"If you get close to someone else, it's very threatening to them," he explains. "They're calling you all the time when you're away: Do you still love me? Are you still there for me? It's a very unhappy way to live."
Red Flag No. 4: Do you do more than your share -- all of the time?
What's the difference between a hard worker and a workaholic? "Motive and consequences," says Cannon. "In those gray areas of addiction -- workaholism, housecleaning, perfectionism, religion, computer games -- those are the telling signs. Is your family suffering because of what you're doing? Are you suffering?"
"Many codependent people were the favorite child because they did more -- took care of the sick parent, got straight A's, cleaned the house," McKee adds. "Now, they feel like a martyr, victimized by doing it all. The martyr has a sense of gratification, but it's not a soul-satisfying gratification."
Red Flag No. 5: Are you always seeking approval and recognition?
Low-self esteem is a mark of codependence. "Shame is the core of the whole thing. Neglected children view themselves as dumb, stupid, worthless, and defective," says Cannon. "It's ingrained into the fabric of their character. It's because the message they got as children was -- I don't matter. I'm not important. I'm not worth taking care of."
As an adult, a codependent person judges themselves harshly, says McKee. "When they get recognition, they are embarrassed. They have difficulty asking others to meet their needs. They don't believe they are worthwhile."
There is no strong sense of self, McKee tells WebMD. "Ask them who they are, and men will give their job title. Women will say I'm a wife, partner, daughter, mother -- they define themselves in terms of relationships. A healthy person would say, 'I'm an independent and adventurous person.' There's nothing wrong with being proud of your job or relationships, but a healthy person should be able to identify characteristics beyond that."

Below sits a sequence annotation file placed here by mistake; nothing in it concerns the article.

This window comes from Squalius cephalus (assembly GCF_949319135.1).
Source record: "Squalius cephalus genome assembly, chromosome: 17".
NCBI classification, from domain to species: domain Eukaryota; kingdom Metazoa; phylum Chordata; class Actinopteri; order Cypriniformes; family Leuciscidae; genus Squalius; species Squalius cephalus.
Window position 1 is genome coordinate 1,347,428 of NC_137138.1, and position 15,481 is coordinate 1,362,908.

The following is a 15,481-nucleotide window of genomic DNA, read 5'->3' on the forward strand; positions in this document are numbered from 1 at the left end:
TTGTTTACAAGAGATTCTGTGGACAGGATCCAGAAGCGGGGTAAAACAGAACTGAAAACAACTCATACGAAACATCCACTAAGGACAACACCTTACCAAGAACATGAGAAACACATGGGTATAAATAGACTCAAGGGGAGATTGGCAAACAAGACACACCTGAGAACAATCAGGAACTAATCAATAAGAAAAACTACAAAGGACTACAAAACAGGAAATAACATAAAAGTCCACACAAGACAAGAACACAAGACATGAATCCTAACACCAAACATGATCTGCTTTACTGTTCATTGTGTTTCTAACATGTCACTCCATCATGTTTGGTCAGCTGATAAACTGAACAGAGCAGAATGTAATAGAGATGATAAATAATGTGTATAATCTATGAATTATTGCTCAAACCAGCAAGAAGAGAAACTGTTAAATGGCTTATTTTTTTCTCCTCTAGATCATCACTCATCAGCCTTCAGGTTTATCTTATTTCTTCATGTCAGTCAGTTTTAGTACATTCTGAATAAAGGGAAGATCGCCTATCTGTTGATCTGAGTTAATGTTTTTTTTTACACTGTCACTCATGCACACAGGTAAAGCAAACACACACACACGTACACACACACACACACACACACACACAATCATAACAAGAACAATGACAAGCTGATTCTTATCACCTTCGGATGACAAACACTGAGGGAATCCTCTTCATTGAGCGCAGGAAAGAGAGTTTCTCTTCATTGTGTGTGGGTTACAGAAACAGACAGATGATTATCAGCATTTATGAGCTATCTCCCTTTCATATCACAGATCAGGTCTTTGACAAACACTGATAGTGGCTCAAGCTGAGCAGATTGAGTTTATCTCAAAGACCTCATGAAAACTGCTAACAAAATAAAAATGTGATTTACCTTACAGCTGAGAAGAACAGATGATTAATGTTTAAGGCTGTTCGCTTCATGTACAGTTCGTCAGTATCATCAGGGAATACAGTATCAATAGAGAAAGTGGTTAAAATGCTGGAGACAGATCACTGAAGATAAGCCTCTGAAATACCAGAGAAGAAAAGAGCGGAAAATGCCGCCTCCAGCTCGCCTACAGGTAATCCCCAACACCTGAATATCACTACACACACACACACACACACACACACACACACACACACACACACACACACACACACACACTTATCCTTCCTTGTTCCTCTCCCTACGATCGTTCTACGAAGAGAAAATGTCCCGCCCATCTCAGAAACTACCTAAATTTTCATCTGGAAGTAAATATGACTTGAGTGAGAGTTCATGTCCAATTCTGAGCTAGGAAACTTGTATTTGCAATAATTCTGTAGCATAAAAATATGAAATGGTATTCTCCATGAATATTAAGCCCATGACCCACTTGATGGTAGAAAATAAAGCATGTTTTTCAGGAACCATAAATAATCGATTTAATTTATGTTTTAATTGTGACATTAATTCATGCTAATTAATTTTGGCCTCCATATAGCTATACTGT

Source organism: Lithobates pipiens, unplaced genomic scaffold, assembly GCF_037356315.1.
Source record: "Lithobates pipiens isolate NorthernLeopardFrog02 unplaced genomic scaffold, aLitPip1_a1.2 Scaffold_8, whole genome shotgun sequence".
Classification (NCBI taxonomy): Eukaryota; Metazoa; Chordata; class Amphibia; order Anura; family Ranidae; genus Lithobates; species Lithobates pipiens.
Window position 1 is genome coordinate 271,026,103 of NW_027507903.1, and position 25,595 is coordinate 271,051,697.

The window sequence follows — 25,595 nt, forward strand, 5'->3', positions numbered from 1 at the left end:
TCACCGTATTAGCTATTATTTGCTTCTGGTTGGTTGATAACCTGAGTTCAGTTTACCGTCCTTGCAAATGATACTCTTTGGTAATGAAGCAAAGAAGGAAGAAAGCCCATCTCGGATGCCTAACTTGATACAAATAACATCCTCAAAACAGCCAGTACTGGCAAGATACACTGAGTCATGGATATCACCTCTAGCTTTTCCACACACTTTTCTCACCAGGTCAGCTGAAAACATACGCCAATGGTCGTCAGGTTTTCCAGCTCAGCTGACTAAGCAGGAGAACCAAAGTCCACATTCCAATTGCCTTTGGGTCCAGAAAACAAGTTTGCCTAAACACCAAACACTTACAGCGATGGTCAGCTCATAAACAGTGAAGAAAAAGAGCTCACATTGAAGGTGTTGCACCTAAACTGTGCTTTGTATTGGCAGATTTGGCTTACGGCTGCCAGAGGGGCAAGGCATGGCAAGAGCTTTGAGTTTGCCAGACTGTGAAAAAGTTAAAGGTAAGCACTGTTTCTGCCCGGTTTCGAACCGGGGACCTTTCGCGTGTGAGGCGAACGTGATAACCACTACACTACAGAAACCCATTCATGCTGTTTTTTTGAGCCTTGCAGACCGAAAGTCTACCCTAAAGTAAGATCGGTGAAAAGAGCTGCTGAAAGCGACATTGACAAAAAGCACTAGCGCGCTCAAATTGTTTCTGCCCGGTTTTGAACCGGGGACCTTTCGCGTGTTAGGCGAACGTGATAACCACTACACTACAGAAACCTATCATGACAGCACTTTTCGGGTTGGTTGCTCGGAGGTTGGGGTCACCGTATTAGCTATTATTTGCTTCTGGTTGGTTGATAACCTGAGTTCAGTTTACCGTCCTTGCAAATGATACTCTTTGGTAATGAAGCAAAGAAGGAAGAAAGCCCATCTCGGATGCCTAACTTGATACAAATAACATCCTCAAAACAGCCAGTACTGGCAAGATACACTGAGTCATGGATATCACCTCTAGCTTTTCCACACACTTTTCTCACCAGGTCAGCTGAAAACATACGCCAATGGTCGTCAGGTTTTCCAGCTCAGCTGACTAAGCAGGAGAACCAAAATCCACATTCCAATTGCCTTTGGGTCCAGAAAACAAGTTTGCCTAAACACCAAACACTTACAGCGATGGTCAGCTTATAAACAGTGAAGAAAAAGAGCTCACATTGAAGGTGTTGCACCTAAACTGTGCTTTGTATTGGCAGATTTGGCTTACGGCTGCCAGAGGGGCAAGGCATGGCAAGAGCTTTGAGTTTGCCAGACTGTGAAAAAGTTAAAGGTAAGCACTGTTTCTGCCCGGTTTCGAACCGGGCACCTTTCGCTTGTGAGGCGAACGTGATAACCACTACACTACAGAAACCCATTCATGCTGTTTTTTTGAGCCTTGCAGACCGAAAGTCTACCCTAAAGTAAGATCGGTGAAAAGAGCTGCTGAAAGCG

Red Flag No. 6: Would you do anything to hold on to a relationship? Do you fear being abandoned?
During childhood, the codependent person felt abandoned by a parent, so they learn to fear it, McKee explains. "They are not really good at bonding. They don't know how to bond in a constructive way that has a healthy dependency between two independent people. They don't feel able to express their own feelings, express a difference in opinion, so bonding never quite works."
People who put up with abuse "are usually bright, attractive, intelligent women," he tells WebMD. "The abuse ranges from emotional to sexual and physical abuse. Why do they go back? Because they feel so terrible about themselves... that nobody else would want them."
Sooo.. There are Five Steps to ending the dysfuction:
Step 1 - Co-dependency is when a person acts against their own personal beliefs, wants, needs, and desires to please someone else.
The first step is realizing this is happening and when exactly it is occurring. If you've ever done something for someone and really didn't want to do it because you didn't want to upset the other person, you were acting in a co-dependent manner.
Step 2 - The second step of overcoming a co-dependent relationship after understanding that one is taking place, is to begin taking action.